PHILADELPHIA — An independent evaluation of the city’s Group Violence Intervention (GVI) program has revealed a number of positive results from the initiative, officials have said.
The GVI program is “an evidence-based approach to gun violence that focuses on group-member involved gun violence in Philadelphia communities” that is based on “the premise that a miniscule percentage of people (about 0.5 of one percent of the city’s population) may be linked to 60 percent to 70 percent of shootings and homicides” in the city, according to a news release.
The evaluation of the program was conducted by the University of Pennsylvania at the city’s behest, and found that “the current implementation of GVI in Philadelphia produced significant reductions in group-member involved gun violence at both the group level and at the census tract-level during the period of January 2020 to May 2022.”
“I am grateful for the promising results and the insights in this evaluation. Reducing gun violence is our highest priority and evaluating what is or isn’t working is an essential part of our efforts. Our battle with gun violence is far from over, but we are encouraged by the progress that the evaluation has documented. This tells us that GVI is a program that works, and we will continue to invest in this approach going forward,” Mayor Jim Kenney said.
“It’s also important to recognize that there are dedicated city employees and community partners doing the work of making our communities safer every day, and these findings demonstrate what can be done when we move with intention and invest in evidence-based practices,” he said.
Launched in August 2020, the program has a multi-pronged approach to gun violence prevention that relies on three strategies: offering social services and support to at-risk group members, focusing messaging on deterrence and law enforcement sanctions in response to violence and community-rooted messaging that de-normalizes violence.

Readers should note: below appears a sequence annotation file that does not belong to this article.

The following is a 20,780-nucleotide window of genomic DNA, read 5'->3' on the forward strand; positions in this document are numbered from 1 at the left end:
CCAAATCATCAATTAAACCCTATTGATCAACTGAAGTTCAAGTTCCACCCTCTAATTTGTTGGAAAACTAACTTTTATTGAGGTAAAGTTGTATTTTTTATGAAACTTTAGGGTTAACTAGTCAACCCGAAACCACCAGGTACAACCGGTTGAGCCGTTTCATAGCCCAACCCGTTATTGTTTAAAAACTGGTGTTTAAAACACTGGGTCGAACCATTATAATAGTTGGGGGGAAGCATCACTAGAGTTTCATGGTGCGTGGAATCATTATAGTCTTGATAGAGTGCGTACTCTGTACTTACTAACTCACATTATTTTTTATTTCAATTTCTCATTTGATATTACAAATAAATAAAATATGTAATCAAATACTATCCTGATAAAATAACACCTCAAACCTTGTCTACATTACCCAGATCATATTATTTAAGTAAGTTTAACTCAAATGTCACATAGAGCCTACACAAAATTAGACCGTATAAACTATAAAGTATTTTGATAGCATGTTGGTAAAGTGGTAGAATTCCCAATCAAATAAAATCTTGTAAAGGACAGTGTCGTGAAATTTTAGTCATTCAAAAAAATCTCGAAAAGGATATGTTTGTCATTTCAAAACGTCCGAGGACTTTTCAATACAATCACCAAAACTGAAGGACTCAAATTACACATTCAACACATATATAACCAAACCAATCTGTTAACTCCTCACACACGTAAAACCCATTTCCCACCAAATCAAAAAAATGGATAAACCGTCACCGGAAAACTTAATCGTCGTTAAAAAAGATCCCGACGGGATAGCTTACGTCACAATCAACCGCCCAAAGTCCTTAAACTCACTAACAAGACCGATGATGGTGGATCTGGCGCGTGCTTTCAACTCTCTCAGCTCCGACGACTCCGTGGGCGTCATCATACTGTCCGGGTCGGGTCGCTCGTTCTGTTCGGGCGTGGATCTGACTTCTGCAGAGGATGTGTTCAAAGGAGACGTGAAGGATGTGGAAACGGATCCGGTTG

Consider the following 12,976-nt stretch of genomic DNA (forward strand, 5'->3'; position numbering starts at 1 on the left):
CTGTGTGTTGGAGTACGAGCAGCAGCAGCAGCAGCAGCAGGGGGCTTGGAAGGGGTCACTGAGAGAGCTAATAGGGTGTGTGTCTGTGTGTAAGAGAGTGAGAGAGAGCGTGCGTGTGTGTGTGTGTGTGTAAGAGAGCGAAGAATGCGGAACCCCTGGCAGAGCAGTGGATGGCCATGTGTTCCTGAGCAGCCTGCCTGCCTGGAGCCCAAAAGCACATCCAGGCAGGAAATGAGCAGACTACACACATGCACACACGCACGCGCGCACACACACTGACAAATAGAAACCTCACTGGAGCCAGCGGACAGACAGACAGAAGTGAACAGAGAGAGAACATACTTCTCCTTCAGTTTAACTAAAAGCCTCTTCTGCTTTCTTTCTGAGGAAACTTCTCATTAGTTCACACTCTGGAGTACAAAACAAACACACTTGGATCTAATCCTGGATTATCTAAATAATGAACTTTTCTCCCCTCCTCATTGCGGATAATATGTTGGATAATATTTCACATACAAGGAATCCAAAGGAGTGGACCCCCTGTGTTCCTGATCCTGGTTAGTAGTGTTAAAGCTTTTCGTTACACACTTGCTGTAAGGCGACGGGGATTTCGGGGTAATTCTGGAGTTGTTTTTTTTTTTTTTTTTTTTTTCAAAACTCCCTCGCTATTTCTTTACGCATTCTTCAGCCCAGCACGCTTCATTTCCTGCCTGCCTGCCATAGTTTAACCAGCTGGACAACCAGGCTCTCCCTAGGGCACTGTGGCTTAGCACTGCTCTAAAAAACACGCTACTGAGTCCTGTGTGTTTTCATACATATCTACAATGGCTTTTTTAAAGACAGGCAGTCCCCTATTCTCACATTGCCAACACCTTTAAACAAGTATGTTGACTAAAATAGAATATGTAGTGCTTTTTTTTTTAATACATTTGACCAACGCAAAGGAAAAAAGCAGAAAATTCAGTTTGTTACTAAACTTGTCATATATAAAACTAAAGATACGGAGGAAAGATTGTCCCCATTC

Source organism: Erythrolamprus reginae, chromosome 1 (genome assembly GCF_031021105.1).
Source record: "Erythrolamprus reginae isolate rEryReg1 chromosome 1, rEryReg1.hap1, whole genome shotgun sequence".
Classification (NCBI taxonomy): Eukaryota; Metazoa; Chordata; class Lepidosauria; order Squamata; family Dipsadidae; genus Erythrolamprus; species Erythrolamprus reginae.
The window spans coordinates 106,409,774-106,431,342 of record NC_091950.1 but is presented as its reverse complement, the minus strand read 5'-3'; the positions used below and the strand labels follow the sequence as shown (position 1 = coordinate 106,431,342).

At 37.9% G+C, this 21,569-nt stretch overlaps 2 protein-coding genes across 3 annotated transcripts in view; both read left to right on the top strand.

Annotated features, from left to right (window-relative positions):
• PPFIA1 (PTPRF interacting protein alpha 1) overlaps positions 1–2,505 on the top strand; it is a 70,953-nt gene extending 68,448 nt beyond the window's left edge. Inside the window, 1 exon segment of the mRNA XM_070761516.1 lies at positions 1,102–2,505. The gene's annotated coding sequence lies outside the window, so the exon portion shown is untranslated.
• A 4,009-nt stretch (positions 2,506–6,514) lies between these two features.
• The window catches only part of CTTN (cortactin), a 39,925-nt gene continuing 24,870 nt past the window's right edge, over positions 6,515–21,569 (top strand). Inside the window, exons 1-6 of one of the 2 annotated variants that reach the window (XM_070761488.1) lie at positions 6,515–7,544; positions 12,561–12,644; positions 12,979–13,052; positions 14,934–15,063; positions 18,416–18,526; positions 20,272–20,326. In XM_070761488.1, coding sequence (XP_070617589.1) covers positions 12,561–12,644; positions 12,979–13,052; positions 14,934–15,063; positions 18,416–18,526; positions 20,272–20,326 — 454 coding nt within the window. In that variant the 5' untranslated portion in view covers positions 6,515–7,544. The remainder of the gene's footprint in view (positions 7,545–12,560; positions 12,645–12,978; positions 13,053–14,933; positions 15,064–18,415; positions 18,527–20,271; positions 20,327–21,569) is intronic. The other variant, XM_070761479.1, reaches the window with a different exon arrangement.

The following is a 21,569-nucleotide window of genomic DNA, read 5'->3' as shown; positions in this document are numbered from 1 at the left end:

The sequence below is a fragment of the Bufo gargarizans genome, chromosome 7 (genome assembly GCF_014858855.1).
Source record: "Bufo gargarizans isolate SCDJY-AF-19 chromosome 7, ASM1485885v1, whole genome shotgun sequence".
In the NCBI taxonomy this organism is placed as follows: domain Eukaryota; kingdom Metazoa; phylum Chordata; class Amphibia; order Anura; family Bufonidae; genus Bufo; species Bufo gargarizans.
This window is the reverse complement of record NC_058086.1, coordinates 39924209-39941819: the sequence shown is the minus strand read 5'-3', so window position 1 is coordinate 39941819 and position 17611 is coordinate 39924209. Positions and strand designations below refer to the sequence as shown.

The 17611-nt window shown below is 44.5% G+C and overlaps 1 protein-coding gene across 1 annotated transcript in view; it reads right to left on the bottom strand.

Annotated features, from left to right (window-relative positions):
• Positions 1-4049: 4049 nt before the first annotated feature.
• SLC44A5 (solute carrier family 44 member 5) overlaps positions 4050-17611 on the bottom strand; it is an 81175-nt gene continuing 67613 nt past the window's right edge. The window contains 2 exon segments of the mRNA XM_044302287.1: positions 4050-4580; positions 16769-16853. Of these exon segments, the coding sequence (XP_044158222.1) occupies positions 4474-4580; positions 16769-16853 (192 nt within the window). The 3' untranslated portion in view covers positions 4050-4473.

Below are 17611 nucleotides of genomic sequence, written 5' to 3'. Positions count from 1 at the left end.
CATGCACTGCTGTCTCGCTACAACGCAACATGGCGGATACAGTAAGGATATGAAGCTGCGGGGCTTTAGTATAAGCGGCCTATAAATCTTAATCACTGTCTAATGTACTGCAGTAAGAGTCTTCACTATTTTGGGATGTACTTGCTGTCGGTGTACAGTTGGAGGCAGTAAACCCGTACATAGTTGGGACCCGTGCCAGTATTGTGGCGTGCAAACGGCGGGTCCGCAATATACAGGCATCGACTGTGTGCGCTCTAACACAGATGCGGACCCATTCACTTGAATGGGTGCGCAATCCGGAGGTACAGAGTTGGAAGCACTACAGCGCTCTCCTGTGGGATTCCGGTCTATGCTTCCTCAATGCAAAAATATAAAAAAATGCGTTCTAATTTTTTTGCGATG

During the research period between August 2020 and May 2022, 113 groups and 276 individuals received GVI treatment, defined by the study as “contact between a GVI staff member and a GVI recipient.”
These groups, on average, displayed a 38.6% reduction in shootings per week, while those groups that received treatment from GVI twice during the research period displayed an even larger decrease of 50.3% in shootings per week.
Following the positive results of the evaluation, the city is planning to expand the GVI program and its services. In the coming year, the GVI program intends to “staff 12 additional case managers, three site supervisors, a peer retention specialist, and a data manager.”
“Our gun violence crisis has been years in the making, with many deep-seated challenges and injustices at its core. We know it will take time, resources, and strategy to win this fight. The University of Pennsylvania’s evaluation demonstrates that when we move with intention and patience, we see positive outcomes. The GVI program was designed to identify at-risk groups and provide them with the individual and group services needed to create positive outcomes for themselves, all with the intention of creating community-wide, and eventually city-wide, change,” Erica Atwood, the project’s deputy managing director, said.
Alec Larson is a reporter for the Philadelphia Tribune, where this story first appeared.